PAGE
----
So there were 16 cars powered by Colombo V12 engines, all rated at least 2 million pounds ($2.5 million), with some going as far as 30 million pounds ($37.6 million). Bouncing back from a sixth position on the starting grid, Karen Chandhok was riding right behind the two drivers that were battling for the lead, Rob Hall in a 1964 Ferrari 250 LM and Emanuele Pirro in a 1961 250 SWC/C.
In the closing half of the tenth lap, coming out of the Lavant turn onto the straight, Karen Chandhok pressed the accelerator. The car went 'bang,' burst into flames, and started to spin on the racetrack. The driver managed to regain control and safely pull over.
"I heard a and and the back wheels locked up. As I turned, I saw flames, so I got right off the track safely to minimise oil going down and get out of the way," the 39-year old driver told in a conversation with the organizers of the competition.
The marshals cleared the racetrack, and the race could continue with no other issues.
Soon after the race, Karun Chandhok posted on X a photo of his right foot boot with the sole coming off: “Lucky to get away with nothing more than a melted boot,” he captioned the photo. His younger brother, Suhail Chandhok, posted a video of the incident, praising Karun for his rational and fast damage limitation reaction.
The Ferrari 250 GTO that the former F1 driver was driving is (or was!) one of the world's most valuable examples of the kind. Despite the massive damage, the driver told that the owner’s first priority was to make sure that he was alright. He now wants to get the GTO fixed and send it back to the Goodwood racetrack.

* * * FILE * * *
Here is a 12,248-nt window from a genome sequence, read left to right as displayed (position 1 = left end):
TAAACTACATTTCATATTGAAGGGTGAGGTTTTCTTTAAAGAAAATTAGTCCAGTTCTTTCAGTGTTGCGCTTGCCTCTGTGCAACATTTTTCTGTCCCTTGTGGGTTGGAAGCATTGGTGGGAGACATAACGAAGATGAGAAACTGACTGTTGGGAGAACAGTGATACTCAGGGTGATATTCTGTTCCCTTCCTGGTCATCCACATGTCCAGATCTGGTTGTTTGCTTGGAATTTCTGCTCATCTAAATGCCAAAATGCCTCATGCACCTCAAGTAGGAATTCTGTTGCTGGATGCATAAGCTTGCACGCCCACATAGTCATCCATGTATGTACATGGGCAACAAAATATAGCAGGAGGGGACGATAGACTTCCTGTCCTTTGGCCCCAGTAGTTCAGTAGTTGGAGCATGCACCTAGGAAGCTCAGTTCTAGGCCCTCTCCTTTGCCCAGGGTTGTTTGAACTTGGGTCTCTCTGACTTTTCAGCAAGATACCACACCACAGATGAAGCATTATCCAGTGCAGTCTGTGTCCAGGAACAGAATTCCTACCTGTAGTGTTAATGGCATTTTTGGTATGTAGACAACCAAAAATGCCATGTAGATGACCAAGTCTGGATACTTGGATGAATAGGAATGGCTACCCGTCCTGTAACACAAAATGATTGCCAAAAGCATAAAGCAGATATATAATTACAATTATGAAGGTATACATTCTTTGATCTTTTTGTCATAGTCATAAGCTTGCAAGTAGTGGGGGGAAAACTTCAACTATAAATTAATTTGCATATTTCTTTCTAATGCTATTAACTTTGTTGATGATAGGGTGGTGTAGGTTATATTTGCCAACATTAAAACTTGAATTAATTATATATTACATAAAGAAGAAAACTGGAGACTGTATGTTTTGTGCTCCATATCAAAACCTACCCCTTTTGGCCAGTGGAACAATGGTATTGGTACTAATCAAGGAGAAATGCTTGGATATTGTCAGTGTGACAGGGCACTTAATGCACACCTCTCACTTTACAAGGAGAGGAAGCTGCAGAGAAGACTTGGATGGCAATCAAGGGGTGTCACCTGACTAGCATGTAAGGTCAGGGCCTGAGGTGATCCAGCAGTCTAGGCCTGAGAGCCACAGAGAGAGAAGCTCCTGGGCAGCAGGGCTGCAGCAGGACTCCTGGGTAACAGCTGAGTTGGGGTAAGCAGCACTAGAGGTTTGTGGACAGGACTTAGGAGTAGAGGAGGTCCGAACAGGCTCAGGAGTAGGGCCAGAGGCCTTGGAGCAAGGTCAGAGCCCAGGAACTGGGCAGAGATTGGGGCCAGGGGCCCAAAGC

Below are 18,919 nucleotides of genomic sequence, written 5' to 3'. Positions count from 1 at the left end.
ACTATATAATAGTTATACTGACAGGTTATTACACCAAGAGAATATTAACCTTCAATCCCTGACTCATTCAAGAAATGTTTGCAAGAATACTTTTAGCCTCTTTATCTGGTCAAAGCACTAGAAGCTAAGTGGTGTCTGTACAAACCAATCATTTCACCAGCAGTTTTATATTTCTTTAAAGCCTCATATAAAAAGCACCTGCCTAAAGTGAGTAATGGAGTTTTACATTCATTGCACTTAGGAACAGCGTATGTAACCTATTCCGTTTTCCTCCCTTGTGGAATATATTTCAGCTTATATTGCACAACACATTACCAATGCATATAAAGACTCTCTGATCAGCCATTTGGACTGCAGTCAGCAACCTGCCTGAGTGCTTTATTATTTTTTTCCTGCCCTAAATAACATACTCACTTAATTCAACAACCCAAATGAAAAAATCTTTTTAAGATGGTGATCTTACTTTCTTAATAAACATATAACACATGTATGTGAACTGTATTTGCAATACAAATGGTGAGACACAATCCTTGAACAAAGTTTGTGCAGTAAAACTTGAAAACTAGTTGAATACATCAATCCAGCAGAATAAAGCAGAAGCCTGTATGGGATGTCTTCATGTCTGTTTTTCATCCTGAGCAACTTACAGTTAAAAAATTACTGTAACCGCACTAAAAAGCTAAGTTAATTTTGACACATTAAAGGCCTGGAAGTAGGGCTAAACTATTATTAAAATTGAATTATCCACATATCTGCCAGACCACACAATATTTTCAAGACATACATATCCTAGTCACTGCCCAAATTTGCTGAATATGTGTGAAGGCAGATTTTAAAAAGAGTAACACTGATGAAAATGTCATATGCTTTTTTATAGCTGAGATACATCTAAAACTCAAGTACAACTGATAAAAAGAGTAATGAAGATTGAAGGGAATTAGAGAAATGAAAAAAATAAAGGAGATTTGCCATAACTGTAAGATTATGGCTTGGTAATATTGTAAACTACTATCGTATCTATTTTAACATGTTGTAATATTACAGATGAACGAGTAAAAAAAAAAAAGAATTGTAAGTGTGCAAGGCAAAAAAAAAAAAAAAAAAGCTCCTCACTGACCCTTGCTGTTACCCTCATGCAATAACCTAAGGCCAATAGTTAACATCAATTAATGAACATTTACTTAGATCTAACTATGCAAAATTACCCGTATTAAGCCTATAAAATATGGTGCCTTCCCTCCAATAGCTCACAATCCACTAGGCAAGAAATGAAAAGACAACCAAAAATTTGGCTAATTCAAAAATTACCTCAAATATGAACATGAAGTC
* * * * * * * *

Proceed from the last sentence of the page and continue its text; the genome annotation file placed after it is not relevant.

A representative of the owner talked about the aftermath of the fire. The car has "a hole in the engine" and says that the onboard fire extinguisher did its job. Most probably, the fire was the cause of an engine failure, which is not unusual in racing, especially when dealing with 60-year old cars.
In production between 1962 and 1964, the 250 GTO, with the lettering standing for Gran Turismo Omologato (Homologated Grand Touring) is powered by a 3.0-liter Tipo 168 Comp/62 Colmbo V12 engine, good for 296 horsepower (300 PS). The engine is mated to a five-speed manual spinning the rear wheels of the race car. Only 36 such cars were built. Back in the 1960s, the car came with a price tag of $18,000.
Lucky to get away with that with nothing more than a melted boot…. Something went bang and seized up the back wheels and sent me spinning.— Karun Chandhok (@karunchandhok) September 9, 2023
Such a shame to end a race in my dream GT car like that but happy to get out ok! https://t.co/uZXnn1737U pic.twitter.com/E5NkaODAe3